Thanks, Nathan.

It surprises me too, but sometimes linear regression works well even in places you don't expect it to.


Chief Scientist / Amateur Cook

MadVal, Seattle, WA

Proud signatory to the eG Ethics code

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After listening to Amirault's raving about the pastrami up-topic of course I had to make some. Having no access to decent beef cheeks (let alone Wagyu), and similarly no good short ribs available the week I wanted to make it, I just went with brisket. I used point, but I don't care for the large wedge of fat running between the two muscles, so I butchered it to remove that vein. What I wound up with where three pieces of brisket that were each more or less the thickness of a beef cheek, or perhaps just a little thicker. So I cured for four days (rather than the three suggested for cheek or the seven suggested for brisket): I'm not sure if this mattered in the end or not. I also left the dry rub on when serving because I really loved the flavor. I have to agree with Amirault's judgement here: holy pastrami. This is the stuff dreams are made of.

Pastrami on rye.jpg

(yah, I reheated that in the microwave... even so, it was fantastic)

Oh that just looks too good. I'm just waiting on the Insta Cure I ordered to come in so I can make some myself. Since Insta Cure seems to be hard to source locally around Los Angeles, does anyone know if you can just make your own? I think it's 6.25% sodium nitrite and 63.75% sodium chloride.

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Also, dumb question time, is citric acid the same as sodium citrate?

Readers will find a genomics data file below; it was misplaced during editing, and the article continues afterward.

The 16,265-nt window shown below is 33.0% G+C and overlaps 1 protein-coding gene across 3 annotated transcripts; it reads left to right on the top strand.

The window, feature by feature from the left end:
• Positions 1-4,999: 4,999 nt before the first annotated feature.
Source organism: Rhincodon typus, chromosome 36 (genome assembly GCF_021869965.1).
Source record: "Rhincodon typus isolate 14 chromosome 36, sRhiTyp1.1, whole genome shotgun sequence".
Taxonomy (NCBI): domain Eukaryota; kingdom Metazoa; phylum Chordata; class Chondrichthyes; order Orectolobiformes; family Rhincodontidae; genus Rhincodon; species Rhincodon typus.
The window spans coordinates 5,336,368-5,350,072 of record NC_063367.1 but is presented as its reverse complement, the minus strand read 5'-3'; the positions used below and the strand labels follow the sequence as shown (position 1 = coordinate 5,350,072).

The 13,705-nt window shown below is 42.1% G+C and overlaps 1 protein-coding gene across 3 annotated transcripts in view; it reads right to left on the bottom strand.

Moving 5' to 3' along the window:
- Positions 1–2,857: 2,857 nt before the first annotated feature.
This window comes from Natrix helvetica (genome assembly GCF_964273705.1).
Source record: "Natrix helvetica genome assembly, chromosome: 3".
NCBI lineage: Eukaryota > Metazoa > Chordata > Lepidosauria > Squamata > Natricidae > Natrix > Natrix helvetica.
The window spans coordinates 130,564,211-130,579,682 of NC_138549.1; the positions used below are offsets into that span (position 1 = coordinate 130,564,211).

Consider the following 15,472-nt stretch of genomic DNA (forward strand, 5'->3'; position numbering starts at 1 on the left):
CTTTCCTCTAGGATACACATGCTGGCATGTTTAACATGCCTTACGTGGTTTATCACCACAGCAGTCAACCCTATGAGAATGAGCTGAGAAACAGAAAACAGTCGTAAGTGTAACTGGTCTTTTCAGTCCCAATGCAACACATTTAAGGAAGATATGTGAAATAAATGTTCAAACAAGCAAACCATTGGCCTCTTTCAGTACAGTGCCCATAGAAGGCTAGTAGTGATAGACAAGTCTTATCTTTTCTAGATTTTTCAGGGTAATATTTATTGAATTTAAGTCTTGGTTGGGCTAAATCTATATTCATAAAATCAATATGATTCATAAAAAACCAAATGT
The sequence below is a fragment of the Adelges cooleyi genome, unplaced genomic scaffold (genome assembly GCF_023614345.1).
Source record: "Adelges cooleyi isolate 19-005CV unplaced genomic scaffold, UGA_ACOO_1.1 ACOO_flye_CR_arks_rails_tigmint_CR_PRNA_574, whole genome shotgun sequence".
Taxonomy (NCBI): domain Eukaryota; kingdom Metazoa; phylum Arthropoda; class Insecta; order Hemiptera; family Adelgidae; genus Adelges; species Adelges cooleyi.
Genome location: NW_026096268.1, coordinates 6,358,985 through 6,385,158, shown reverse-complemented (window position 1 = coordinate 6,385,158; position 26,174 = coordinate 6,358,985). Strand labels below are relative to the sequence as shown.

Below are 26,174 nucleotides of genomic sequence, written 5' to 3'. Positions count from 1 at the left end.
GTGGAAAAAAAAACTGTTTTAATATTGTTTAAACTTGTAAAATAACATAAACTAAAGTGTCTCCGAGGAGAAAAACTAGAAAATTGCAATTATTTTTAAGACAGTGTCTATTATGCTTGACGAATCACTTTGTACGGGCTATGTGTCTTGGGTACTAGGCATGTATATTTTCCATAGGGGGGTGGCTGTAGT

Not the same, but you can use it to make sodium citrate. It's basically a matter of adding baking soda, water and heat.

The reaction is: C6H8O7(aq) + 3NaHCO3(s) -> 3H2O(l) + 3CO2(g) + Na3C6H5O7(aq)

Basically, to get 100g of trisodium citrate:

  1. Dissolve 74.45g anhydrous* citric acid in distilled water. You'll probably need around 125 mL of water to fully dissolve it (more is fine, but it'll take longer to boil off).
  2. Add 97.66g sodium bicarbonate (baking soda) slowly. It will produce a fair amount of carbon dioxide (about 2 soda siphon chargers worth). Citric acid+baking soda+water is the reaction behind many fizzy bath bombs.
  3. Boil off the water; what remains is sodium citrate. This can be done in a 175C/350F oven (though it should be possible to use higher temperatures as sodium citrate is apparently stable below about 300C/575F). Breaking it up periodically while it's solidifying seems to help the result end up closer to a powder.

* If you don't know if your citric acid is anhydrous (for what it's worth, my unlabeled citric acid was), you can convert it to anhydrous with heat. Wikipedia says this occurs above 78C (and citric acid decomposes at 175C) so baking it for an hour or so at 135C/275F should probably convert whatever you started with to anhydrous citric acid (which is weakly hygroscopic so it's probably best to keep it in a sealed container).

If you know you have the monohydrate variety, you can measure out 81.43g of it instead. Or if you don't want to bother, you could just use 74.45g of whatever citric acid you have and stop adding baking soda when it stops foaming (somewhere between 89.29 and 97.66 grams) or when the pH is neutral/slightly basic.

I ran this by a chemist friend of mine and he said a quick and dirty method would be to add baking soda saturated water to solid citric acid until it fully dissolves and stops bubbling (might have some overshoot, but you can add more acid to fix this). He pointed out that distilled water is useful because citrate will preferentially bind to Ca2+ over Na2+ if there is calcium present in the water, though slight impurities probably aren't a big deal. Lastly, he mentioned it should be possible to avoid making the sodium citrate beforehand (i.e., add the citric acid and baking soda in the cheese recipe, which is more or less what emannths suggests).

- Sharif

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Oh that just looks too good. I'm just waiting on the Insta Cure I ordered to come in so I can make some myself. Since Insta Cure seems to be hard to source locally around Los Angeles, does anyone know if you can just make your own? I think it's 6.25% sodium nitrite and 63.75% sodium chloride.